Over the last two or three years, I’ve become increasingly aware that I am a member of an endangered species, a dwindling tribe. Other specimens like me are dropping like flies everywhere I look: some who I went to college with, others I slogged through graduate school with, still others I’ve worked and networked with. Gone.
I’m talking, of course, about female scientists. Or as I like to call us, Scientistas. That has a nice ring to it, don’t you think? Mostly, it’s just exactly the word scientist, which is, mostly, just exactly what we are. But then there’s that “a,” the feminine ending from the Romance Languages, a sort of asterisk after the word that could link to a footnote as long as the history of science itself. And there’s the entire suffix, ista, with all it invokes: feminista, Zapatista, maybe even a touch of the barista (after all, we spend our days mixing and brewing) and the fashionista (may I say, that white coat looks amazing with those sensibly close-toed shoes).
I’ve been a full-time Scientista for a decade now, but it’s only recently that I’ve begun to meditate on my own mortality, career-wise. This has everything to do with the fact that three years ago, I entered the black box known as… the postdoc.
The postdoc–short for postdoctoral fellowship–is a sort of science apprenticeship, lasting anywhere from three to six years in the life sciences (or longer, in certain Bermuda Triangle laboratories), that customarily follows the Ph.D. It’s a must for scientists who want to land a faculty job at a university, as well as a number of jobs in industry, government, and beyond.
It’s also the stage at which an unsettling number of women leave science. It’s the “leaky pipeline” problem: there are plenty of women studying biology (my field) in college and graduate school, and a fair number of these women go on to do postdocs. But during and after the postdoc, the numbers of Scientistas drop sharply, startlingly. In my own graduate class at the University of California, Berkeley, slightly more than half the students were women; among the department’s faculty, about 20 percent were (and are). In my division there was one female professor, out of a dozen. I took classes from 12 different professors; not one of them was female.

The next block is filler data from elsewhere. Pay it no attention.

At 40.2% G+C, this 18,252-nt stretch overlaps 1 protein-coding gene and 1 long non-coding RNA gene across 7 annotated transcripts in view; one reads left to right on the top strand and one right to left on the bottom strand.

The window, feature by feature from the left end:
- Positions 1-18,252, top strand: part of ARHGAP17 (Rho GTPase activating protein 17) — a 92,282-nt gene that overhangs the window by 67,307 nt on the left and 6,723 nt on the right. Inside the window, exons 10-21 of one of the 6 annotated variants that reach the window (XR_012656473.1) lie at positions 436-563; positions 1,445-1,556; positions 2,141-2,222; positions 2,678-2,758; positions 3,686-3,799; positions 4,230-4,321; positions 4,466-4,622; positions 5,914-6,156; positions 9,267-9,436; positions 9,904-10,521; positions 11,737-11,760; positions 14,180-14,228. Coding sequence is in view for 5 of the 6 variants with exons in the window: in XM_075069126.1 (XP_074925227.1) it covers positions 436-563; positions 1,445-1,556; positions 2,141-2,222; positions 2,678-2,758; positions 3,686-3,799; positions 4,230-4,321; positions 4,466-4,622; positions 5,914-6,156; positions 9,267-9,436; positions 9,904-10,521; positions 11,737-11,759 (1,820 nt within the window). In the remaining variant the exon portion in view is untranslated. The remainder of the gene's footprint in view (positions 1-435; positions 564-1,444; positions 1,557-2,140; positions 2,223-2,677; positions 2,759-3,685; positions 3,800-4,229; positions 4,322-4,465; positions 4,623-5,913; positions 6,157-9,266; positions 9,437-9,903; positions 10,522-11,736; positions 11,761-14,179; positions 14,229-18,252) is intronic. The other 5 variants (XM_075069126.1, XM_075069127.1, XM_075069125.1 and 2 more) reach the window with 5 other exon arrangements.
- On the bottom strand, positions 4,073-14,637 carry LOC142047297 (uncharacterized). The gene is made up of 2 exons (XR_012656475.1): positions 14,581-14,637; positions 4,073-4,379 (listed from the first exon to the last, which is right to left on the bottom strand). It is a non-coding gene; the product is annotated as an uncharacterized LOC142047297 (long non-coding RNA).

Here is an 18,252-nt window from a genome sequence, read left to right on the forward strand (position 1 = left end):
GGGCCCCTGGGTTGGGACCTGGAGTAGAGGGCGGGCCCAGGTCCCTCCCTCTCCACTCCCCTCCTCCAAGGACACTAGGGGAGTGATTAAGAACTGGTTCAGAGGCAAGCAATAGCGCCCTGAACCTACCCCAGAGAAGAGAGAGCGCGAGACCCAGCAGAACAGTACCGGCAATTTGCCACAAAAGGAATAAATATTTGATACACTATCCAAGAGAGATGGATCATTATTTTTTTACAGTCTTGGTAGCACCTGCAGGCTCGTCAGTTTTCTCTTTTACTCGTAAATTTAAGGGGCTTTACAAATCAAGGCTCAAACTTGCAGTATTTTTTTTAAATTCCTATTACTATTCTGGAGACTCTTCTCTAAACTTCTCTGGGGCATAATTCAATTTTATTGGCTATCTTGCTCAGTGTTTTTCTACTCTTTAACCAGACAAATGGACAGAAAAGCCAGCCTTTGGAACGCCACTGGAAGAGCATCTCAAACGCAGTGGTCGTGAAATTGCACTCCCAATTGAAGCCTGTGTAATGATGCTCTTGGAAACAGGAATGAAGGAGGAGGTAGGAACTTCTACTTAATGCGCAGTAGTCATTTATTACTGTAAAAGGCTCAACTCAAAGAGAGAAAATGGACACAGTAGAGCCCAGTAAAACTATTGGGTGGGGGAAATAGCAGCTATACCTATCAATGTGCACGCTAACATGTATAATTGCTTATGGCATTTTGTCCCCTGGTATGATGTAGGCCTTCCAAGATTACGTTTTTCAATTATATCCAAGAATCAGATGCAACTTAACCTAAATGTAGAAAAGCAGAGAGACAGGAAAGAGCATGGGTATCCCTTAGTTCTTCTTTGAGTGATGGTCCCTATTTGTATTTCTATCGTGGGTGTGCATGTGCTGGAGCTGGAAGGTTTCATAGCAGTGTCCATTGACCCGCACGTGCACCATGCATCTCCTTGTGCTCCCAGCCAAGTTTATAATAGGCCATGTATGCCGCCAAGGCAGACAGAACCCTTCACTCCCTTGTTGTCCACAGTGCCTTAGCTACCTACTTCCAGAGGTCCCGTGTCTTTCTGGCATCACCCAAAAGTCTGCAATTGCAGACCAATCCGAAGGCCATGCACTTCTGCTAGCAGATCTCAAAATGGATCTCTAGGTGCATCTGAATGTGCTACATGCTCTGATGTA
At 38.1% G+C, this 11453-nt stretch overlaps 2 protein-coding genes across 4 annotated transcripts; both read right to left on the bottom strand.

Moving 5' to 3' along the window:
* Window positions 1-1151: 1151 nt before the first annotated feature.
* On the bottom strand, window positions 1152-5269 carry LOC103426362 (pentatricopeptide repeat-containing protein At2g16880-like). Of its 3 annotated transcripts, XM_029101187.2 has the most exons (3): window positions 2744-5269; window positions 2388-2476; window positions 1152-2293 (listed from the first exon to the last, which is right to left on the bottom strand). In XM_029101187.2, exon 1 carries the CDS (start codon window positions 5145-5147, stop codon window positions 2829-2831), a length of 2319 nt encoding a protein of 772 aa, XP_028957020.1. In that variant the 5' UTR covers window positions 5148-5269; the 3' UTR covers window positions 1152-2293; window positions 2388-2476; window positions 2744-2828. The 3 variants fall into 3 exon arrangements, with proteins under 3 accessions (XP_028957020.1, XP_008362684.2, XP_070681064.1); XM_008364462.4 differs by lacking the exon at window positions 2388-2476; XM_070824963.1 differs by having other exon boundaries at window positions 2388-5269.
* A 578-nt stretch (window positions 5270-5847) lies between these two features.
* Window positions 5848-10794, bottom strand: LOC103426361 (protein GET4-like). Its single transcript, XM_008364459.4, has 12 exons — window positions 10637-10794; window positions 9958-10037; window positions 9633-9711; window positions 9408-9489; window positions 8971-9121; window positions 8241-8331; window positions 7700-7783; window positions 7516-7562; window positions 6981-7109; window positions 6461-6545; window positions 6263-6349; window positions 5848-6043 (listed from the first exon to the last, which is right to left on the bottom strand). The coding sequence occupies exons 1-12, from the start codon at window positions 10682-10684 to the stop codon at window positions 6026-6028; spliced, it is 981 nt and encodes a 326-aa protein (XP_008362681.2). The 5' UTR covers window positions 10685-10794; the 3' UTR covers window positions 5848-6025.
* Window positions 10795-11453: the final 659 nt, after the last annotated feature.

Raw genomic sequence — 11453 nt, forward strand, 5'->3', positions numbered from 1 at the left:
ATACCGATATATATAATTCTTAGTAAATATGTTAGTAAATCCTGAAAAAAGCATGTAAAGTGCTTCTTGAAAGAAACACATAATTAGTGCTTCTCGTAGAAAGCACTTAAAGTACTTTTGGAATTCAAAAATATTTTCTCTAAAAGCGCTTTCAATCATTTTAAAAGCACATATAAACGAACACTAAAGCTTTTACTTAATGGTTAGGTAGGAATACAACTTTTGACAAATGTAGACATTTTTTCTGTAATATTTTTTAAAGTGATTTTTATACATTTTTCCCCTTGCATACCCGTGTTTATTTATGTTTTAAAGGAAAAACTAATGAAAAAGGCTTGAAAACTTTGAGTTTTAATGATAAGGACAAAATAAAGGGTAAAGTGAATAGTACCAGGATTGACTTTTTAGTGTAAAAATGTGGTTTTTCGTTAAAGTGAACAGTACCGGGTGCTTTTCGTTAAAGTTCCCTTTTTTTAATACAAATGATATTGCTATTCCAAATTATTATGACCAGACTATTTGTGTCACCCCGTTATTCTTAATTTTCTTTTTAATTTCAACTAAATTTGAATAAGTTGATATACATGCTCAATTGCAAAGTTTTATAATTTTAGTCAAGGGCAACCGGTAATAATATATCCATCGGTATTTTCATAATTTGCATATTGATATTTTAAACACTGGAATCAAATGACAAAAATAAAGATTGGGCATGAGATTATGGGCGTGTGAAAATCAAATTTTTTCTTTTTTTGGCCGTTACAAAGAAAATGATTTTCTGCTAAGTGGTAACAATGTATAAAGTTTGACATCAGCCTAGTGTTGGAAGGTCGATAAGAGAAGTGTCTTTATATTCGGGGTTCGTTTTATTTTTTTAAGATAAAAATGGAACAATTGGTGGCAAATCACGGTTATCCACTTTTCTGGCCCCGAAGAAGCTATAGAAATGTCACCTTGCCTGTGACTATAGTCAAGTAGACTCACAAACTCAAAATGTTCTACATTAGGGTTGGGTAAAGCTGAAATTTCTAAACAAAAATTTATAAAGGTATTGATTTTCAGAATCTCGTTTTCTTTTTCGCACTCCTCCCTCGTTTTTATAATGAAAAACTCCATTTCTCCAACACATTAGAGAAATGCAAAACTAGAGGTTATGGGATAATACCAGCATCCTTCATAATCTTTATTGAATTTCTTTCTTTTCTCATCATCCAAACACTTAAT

It’s like this at universities all across the country. In fact, Berkeley is better than some. And it’s not simply a matter of needing to let the predominantly male old guard “age out;” when I started grad school, the three youngest and most recently hired professors in my division were all men. (Aside #1: not only men, but white men. People of color are also unevenly represented in science faculty, and this is also a huge concern.) (Aside#2: since I graduated, my division has hired two new female faculty members, who seem like total rock stars, as well as another male professor.)